The remarks would have been more credible if those front liners in the Rajapaksa Government did not brand the UN human rights officials with wild titles and hurled ugly remarks. Barely a day after President Rajapaksa and his usually large entourage had arrived in New York, than the UNP circulated a four-page document titled "Blood Brothers" to foreign missions at the UN. It said, "through this second pamphlet Blood Brothers we bring you another sordid account of the tightening grip of Rajapaksa Incorporated on Sri Lanka's polity, economy and society and the country's rapid descent into failed state status.
A potentially rich and prosperous country is today as a result of the machinations of the blood brothers facing - massive defaults in governance, a ruined economy, violation of human rights, hundreds of thousands of displaced people, a highly militarized state, widespread corruption, and the pauperisation of the people through daily increase in the prices of food, fuel and transport."
Here are some highlights of the "Blood Brothers" document:
* Democracy at Grave Risk: Serious allegations are now being made that Mahinda Rajapaksa's narrow win at the Presidential Elections in November 2005 was as a result of his "bribing" the LTTE to order its instruction to over 600,000 Tamil voters under LTTE control in the North not to vote."
* Appointment of Basil Rajapaksa: In callous disregard of democratic conventions and practice, misusing the immunity accorded to an Executive President, and in a show of unmatched arrogance of power, Rajapaksa has had the effrontery to appoint his brother Basil a Member of Parliament. He is being tipped to head an important Ministry.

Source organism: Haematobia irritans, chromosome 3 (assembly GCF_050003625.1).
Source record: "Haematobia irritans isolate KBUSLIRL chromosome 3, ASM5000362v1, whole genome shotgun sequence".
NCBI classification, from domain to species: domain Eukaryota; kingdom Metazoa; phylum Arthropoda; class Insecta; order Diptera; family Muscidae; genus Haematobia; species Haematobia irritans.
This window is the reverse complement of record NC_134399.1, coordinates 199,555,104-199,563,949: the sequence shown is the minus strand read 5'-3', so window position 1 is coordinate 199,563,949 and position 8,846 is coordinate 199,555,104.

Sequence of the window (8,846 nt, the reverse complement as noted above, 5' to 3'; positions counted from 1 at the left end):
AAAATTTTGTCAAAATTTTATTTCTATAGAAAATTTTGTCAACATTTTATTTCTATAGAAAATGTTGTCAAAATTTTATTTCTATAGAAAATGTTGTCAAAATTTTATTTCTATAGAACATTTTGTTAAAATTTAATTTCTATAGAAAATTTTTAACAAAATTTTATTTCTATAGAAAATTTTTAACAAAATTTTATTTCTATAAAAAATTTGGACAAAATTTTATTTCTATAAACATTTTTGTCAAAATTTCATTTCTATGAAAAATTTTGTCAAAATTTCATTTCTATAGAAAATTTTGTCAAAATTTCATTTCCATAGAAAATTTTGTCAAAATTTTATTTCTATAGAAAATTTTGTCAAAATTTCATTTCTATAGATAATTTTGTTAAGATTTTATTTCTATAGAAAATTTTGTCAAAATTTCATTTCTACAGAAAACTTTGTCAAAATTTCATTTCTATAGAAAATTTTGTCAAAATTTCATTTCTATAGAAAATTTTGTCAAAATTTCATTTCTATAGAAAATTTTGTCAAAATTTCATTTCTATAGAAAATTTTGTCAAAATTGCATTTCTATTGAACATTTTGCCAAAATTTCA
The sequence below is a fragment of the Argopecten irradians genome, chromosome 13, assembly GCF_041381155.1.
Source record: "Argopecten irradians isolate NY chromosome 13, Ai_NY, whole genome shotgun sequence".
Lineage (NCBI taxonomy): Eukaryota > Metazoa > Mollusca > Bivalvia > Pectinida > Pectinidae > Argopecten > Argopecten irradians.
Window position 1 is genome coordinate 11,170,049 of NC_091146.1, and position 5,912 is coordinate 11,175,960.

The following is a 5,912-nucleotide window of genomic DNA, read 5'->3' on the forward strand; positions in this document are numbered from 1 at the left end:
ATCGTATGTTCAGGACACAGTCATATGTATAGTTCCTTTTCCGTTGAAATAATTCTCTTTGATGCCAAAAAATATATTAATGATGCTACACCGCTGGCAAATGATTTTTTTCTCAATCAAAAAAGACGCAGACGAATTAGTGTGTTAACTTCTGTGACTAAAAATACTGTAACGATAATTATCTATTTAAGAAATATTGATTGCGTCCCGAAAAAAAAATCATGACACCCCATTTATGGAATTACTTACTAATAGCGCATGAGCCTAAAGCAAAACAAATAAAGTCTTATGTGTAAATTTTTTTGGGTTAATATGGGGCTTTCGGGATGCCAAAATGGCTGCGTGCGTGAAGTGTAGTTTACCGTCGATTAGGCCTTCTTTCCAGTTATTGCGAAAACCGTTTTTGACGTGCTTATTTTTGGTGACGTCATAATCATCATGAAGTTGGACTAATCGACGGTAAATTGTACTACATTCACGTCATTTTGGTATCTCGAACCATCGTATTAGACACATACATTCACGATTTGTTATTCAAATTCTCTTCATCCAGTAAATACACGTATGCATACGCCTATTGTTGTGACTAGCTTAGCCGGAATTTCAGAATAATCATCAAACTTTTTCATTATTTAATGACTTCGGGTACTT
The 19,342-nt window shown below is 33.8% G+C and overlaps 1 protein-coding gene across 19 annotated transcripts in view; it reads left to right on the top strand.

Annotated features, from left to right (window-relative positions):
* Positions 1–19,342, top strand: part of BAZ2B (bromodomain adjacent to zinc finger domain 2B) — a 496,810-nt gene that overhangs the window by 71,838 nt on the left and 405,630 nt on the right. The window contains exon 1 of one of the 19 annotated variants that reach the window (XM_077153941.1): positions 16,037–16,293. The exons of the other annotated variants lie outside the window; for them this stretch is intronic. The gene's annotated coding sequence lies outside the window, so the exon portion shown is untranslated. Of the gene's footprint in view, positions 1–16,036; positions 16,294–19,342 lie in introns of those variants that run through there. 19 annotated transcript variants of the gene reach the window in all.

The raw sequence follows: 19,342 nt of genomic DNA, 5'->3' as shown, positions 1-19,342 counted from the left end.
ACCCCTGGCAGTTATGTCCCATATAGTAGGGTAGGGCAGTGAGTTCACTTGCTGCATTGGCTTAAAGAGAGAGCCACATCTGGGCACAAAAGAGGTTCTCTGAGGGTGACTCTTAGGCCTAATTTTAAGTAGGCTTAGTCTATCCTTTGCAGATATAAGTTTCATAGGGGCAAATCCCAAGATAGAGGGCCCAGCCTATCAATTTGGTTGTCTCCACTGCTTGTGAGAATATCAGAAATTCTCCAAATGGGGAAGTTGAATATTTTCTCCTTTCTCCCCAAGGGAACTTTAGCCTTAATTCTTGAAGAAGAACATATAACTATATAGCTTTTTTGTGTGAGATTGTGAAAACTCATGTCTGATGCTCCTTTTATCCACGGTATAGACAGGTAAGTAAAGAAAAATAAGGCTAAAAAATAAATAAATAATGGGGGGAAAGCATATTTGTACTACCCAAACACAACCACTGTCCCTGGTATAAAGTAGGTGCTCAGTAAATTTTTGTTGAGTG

* Harassment of the Judiciary: An attempt has been made to influence the decision of Magistrate (Ms Darshika Wimalasiri) on the matter of granting bail to a Minister's (the infamous Mervyn Silva) son Malaka, by threatening the Magistrate's mother on the night before the bail decision was to be given.
* Peace through WAR: While his Foreign Minister, "BOGS" (name Bogollagama shortened) preaches of a negotiated political solution to the national problem, Mahinda Rajapaksa's brother the Defence Secretary (Gotabhaya Rajapaksa), orders his troops to wage all-out war.
* Media Freedom: The Sunday Times published a report by its Defence Correspondent Mr. Iqbal Athas, on the irregularities connected to the purchase of MiG 27 jet fighters from Ukraine. Subsequent to this report, Mr. Iqbal Athas' security was withdrawn and he received death threats. Senator Jopesph Biden, Chairman, Committee on Foreign Relations, United States Senate, Joel Simon, Executive Director of the Committee to Protect Journalsits, had written to President Rajapaksa drawing his attention to the intimidation of Mr. Iqbal Athas.
There were a number of other unrelated developments too. Mangala Samaraweera had to skip the Janarala by the National Congress in Moneragala on Friday. He appeared before the Sri Lanka Freedom Party's Disciplinary Committee with a battery of six lawyers. The five-member Committee is headed by Power and Energy Minister, John Seneviratne. Samaraweera's lawyers argued that the Disciplinary Committee was not properly constituted. They argued that it was appointed by the SLFP Central Committee which in itself was illegally constituted.
His lawyers are to now submit written objections on October 15. A ruling on this is expected two days later. Thereafter, the Committee will decide the next date for its sittings. Questions were raised whether Samaraweera was still opting to be in the mainstream SLFP, despite his breakaway faction, to which Samaraweera had responded that he went for the inquiry because he respected the SLFP Constitution. That answer still did not seem to answer the question, whether he still opted for membership of the mainstream SLFP headed now by President Mahinda Rajapaksa.